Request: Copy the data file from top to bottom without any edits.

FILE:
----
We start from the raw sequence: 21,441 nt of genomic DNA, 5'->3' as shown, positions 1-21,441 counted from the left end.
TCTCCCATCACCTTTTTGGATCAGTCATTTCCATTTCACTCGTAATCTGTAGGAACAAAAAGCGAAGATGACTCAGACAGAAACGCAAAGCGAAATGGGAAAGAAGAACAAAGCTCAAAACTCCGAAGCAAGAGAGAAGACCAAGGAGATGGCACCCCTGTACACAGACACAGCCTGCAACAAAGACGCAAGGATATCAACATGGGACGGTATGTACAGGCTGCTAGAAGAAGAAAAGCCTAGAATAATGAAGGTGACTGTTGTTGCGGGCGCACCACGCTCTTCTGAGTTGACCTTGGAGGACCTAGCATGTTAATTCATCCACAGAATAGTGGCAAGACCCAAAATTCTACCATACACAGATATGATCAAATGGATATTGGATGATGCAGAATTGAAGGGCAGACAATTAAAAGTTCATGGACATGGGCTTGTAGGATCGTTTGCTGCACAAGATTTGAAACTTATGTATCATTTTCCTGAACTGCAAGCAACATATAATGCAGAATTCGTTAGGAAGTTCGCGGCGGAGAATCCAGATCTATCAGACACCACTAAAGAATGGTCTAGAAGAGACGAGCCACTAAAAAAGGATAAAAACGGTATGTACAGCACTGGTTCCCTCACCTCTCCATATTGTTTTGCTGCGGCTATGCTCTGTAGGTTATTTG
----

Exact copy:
We start from the raw sequence: 21,441 nt of genomic DNA, 5'->3' as shown, positions 1-21,441 counted from the left end.
TCTCCCATCACCTTTTTGGATCAGTCATTTCCATTTCACTCGTAATCTGTAGGAACAAAAAGCGAAGATGACTCAGACAGAAACGCAAAGCGAAATGGGAAAGAAGAACAAAGCTCAAAACTCCGAAGCAAGAGAGAAGACCAAGGAGATGGCACCCCTGTACACAGACACAGCCTGCAACAAAGACGCAAGGATATCAACATGGGACGGTATGTACAGGCTGCTAGAAGAAGAAAAGCCTAGAATAATGAAGGTGACTGTTGTTGCGGGCGCACCACGCTCTTCTGAGTTGACCTTGGAGGACCTAGCATGTTAATTCATCCACAGAATAGTGGCAAGACCCAAAATTCTACCATACACAGATATGATCAAATGGATATTGGATGATGCAGAATTGAAGGGCAGACAATTAAAAGTTCATGGACATGGGCTTGTAGGATCGTTTGCTGCACAAGATTTGAAACTTATGTATCATTTTCCTGAACTGCAAGCAACATATAATGCAGAATTCGTTAGGAAGTTCGCGGCGGAGAATCCAGATCTATCAGACACCACTAAAGAATGGTCTAGAAGAGACGAGCCACTAAAAAAGGATAAAAACGGTATGTACAGCACTGGTTCCCTCACCTCTCCATATTGTTTTGCTGCGGCTATGCTCTGTAGGTTATTTG